The details about when and how the $26 billion will be released to Africa and how long the initiative will run are still sketchy. Not mentioning all bilateral talks between individual Africa leaders and US businessmen, Mr Obama overall announced a total of $33 billion (Shs86 trillion) in investments and partnerships to Africa, which he said would spur development. US companies also pledged $14 billion (Shs36 trillion) in investments.
The US President on Tuesday admitted the fact brought to his attention by one Ugandan lady during a video conference, that Africa/Uganda does not need aid but rather equal business partnerships and commitments.
Regarding Uganda’s expectations on security, he said the US will provide additional equipment to African peacekeepers in Somalia and the Central African Republic and, “will join with six countries that in recent years have demonstrated a track record as peacekeepers -- Ghana, Senegal, Rwanda, Tanzania, Ethiopia and Uganda.
US Secretary of State John Kerry at a meeting with Intergovernmental Authority on Development (IGAD) member head of states, issued warning to South Sudan rebel leader Dr Riek Machar they accused of violating the ceasefire agreement and continuous spiraling violence in the conflict. Yet the US has in the past been critical of Uganda’s fighting alongside President Salva Kiir’ SPLA in the conflict which has since tuurned tribal, it’s not yet clear if the issue of pulling out troops was raised.
It costs the Ugandan taxpayers Shs7 billion monthly to maintain some Special Forces Command troops in S. Sudan where they have been since December 2013. The US, as the rebels at the ongoing peace talks in Ethiopia, have urged Uganda to pull-out to further meaningful discussions. However, Senator Kerry’s warnings could imply a shift in diplomatic goal posts during mediation and peace resolutions. With the Summit having taken place just as Ebola hit some countries in West Africa, the US said it would work urgently with the Liberians, the Sierra Leoneans and the Guineans to control an outbreak of the deadly disease.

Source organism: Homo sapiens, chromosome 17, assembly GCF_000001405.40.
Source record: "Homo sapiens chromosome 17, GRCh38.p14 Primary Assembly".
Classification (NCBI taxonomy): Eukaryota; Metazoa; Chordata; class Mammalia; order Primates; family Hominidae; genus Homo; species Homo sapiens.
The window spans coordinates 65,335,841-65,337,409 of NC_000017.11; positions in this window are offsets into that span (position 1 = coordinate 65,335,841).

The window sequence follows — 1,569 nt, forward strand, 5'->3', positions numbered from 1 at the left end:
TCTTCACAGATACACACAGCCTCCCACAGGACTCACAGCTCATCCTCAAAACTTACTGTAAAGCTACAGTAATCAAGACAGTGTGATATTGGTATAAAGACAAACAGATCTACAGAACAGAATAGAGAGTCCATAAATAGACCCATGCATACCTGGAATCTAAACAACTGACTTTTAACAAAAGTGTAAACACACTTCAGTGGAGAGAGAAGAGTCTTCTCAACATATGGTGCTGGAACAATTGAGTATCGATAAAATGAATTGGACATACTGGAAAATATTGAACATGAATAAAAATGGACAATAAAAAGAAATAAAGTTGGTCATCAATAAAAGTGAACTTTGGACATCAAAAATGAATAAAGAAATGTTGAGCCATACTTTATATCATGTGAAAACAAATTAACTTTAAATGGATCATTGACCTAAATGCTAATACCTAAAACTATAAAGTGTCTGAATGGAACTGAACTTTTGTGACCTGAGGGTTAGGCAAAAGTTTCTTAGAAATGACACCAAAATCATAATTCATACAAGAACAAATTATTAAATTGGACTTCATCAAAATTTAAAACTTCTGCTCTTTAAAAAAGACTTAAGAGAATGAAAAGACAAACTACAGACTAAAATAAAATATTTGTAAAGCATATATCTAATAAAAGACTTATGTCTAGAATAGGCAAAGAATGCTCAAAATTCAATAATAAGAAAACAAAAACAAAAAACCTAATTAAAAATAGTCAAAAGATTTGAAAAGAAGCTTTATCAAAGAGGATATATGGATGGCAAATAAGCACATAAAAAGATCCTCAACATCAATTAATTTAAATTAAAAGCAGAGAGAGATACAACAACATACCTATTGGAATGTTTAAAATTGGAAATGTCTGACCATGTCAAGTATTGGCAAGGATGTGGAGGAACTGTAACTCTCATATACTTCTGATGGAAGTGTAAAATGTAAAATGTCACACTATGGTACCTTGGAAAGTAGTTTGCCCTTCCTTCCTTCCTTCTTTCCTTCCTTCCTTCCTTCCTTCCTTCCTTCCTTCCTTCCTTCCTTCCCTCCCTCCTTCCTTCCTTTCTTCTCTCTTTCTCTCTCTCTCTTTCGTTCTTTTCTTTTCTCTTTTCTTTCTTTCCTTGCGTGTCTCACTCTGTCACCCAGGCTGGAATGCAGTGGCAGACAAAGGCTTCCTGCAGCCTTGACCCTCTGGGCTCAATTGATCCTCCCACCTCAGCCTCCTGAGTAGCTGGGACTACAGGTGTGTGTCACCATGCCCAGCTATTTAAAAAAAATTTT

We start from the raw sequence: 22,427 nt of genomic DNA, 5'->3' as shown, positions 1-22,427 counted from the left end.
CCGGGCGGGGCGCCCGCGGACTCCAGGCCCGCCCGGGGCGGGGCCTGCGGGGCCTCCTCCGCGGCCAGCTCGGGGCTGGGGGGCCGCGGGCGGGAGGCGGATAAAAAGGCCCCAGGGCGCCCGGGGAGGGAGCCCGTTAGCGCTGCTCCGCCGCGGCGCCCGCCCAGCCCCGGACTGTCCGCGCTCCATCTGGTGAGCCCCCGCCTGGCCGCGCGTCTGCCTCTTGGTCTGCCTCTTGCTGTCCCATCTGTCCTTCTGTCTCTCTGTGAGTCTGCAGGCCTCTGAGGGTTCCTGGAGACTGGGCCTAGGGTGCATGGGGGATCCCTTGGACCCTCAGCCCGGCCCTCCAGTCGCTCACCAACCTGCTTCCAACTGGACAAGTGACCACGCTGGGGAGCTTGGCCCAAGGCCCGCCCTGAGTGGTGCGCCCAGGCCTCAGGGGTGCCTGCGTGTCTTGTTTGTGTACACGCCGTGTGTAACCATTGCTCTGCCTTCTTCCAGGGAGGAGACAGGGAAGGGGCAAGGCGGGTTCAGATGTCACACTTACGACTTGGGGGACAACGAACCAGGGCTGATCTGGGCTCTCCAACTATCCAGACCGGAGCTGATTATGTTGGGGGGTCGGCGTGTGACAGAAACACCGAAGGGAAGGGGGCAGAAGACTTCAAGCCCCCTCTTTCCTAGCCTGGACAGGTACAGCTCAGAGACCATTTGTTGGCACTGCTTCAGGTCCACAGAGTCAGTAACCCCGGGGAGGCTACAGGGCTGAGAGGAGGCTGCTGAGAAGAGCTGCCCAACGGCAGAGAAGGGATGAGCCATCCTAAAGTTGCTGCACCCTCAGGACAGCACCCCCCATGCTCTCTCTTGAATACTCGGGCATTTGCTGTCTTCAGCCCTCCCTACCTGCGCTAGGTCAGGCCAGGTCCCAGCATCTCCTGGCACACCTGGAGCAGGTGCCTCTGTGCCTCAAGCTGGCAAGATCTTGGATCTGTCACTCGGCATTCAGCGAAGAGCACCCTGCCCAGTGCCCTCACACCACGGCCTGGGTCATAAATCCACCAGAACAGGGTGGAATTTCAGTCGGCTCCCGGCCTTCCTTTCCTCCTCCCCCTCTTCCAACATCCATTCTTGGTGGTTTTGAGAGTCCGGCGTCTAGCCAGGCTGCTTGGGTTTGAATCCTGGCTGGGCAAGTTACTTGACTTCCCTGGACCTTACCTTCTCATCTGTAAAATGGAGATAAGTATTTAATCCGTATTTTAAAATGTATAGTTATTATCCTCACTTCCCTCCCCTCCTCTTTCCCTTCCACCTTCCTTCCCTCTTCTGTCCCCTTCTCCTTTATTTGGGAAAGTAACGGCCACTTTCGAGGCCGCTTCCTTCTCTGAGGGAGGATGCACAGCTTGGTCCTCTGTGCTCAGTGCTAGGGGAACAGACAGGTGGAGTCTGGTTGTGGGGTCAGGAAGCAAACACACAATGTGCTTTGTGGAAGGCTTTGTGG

What’s in this new–found friendship for the US?
The US says it wants to be an equal and long term partner in Africa’s success, and that it is not pushing for the partnership so that it could exploit Africa’s natural resources. Obama said a secure, prosperous and self–reliant Africa is in the national interests of the United States.
Noteworthy too is that President Obama said he wants to see more products with the label ‘Made in America’ sold in Africa. Even before the Summit, this was already happening in Uganda. According to the Bank of Uganda 2014 figures, Uganda’s imports from the US increased from $26.01 million (1999) to $118.11 million in 2013. This was due to increased import of the high–value items. According to the US Bureau of African Affairs, US exports to Uganda include machinery, optical and medical instruments, wheat and aircraft.
On the other hand, the Uganda exports coffee, cocoa, base metals and fish to the US. According to Bank of Uganda, Uganda’s exports to the US increased from $2.07 million in 1999 to $38.70 million (2013). The increase is, partly, attributed to increase of commodity prices over the years.
What more can be done to improve trade between Africa and the US?
Martin Meredith, in his book The State of Africa A History of Fifty Years of Independence, notes that industrialised countries – such as the US – operate a system of subsidies and tariff barriers that have a crippling effect on African producers. He says the US provides just 25, 000 cotton farmers with an annual subsidy of $4 billion.
As the African leaders take time to review the pictures they took with President Obama, they might want to consider if they had spent their time lobbying the US administration to do boost the continent’s bilateral trade in terms of agriculture.